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What Not to Do at a Casting Call

June 29, 2016

What Not to Do at a Casting Call

"The work is the audition.  Our job as parents is to make the commitment to prepare the kids for the work and once it is done, it's done." - CIF Power Parent Carl Sprayberry (father of Teen Wolf star Dylan Sprayberry)

Doing well at an audition is the only way to book the job and therefore should be considered part of the job itself.  Similar to interviewing, there are a number of no-no's when it comes to the casting room, and we're not just referring to what the child actor does, but also how you as the parent perform.

The fact is often times you, as the parent, are auditioning too.  Casting Directors want to know that they are casting a family that will be easy to work with.

While no parent can completely control their child's performance once behind closed casting doors (nor should they), there are a few things that you can encourage your child to steer clear of, and a few things you can refrain from as well.

Let's start with some Child Actor No-No's:

Don't Chew Gum - This may seem like an obvious one, but let it be known to your child that gum simply isn't brought into the casting room.  When you chew gum, it becomes an actual character choice thus giving you characteristics (ex. a valley girl) that you probably don't want.  Plus, it looks very distracting on camera.

Don't Forget About Eye Contact - When teaching your child about casting room etiquette, make sure s/he understands the importance of being polite and making eye contact with the casting director. However, this is not to say that the entire scene needs to be played out looking directly at the casting director.  Sometimes the scene calls to look around or at another character.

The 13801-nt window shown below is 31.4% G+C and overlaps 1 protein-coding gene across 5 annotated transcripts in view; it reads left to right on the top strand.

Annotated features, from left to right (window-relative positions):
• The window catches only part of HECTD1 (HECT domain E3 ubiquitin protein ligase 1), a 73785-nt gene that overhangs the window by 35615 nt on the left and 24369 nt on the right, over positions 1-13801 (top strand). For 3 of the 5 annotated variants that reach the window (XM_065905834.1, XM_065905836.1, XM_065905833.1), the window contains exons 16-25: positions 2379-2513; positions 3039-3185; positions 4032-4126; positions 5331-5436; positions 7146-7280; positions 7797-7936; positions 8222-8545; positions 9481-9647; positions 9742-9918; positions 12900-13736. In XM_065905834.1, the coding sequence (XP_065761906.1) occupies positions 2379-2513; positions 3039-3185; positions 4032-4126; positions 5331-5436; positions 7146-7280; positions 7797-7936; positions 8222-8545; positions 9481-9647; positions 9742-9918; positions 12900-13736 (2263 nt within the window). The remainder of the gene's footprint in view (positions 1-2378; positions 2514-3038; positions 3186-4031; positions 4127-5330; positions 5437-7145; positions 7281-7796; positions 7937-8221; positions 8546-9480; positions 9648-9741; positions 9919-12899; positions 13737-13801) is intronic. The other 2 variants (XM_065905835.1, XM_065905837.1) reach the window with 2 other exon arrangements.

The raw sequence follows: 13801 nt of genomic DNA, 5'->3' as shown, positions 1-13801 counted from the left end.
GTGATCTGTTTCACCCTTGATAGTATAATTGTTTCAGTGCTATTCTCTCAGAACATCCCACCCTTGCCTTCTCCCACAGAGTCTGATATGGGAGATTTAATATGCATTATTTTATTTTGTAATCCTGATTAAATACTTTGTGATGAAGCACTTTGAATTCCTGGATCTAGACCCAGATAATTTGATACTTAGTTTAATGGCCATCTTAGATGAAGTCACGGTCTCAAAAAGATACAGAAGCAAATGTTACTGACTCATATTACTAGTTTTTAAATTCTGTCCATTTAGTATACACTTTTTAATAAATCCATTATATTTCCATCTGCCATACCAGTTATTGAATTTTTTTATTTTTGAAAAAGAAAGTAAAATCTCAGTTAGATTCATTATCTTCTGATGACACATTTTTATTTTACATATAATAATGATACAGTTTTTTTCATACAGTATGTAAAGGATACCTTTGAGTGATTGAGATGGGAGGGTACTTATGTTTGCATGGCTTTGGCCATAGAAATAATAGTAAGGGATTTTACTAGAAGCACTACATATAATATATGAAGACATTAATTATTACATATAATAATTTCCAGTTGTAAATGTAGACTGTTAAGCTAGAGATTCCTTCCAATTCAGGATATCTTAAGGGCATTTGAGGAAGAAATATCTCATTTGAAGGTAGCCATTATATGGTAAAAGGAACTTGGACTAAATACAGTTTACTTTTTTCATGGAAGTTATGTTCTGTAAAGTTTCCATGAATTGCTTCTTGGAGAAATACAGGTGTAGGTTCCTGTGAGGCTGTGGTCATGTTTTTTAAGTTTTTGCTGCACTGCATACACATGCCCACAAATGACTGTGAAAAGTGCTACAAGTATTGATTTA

Don't Make Excuses - Remind your child that everyone makes mistakes in auditions.  It is okay to ask to start over, but don't make excuses. Casting directors have heard it all and prefer that you just keep going.  Parents, this no-no goes for you too.  You were stuck in traffic... your other child had a ball game... your printer ran out of ink and you couldn't print the sides.  Unfortunately, casting directors don't have time to listen to excuses, so be polite if an apology is appropriate, but stop at that.

And now for some parent no-no's:

Don't bring other siblings -  this is often easier said than done, but this is the most common "don't" we get from industry professionals.  It seems to be an unspoken industry rule and we want to get the word out.

Don't bring an overly tired, overly wired child - if your child is too tired, too wired or not feeling well, it's not going to help your chances.  Make sure s/he is getting adequate sleep and hasn't had too much caffeine or sugar before the audition.

Don't coach or scold in front of the casting directors -
Instructing or scolding your child on his or her performance is never a good thing.  It's a behavior that brings about the "stage parent" reputation.  Casting directors are looking for children who are interested in the acting experience and steer clear of parents who seem demanding, stressed or overbearing.  While it usually the case that parents are encouraged to take an active part in their child's life (education, social activities, etc), we often hear that industry pros look for parents who will play the role of the "silent supporter" and let their child take the lead.

Don't Audition in CA Without an Up-to-Date Permit - Some casting directors won't even allow you to audition without an up-to-date work permit.  Don't let an out-of-date permit prevent you from getting a job.



 
 
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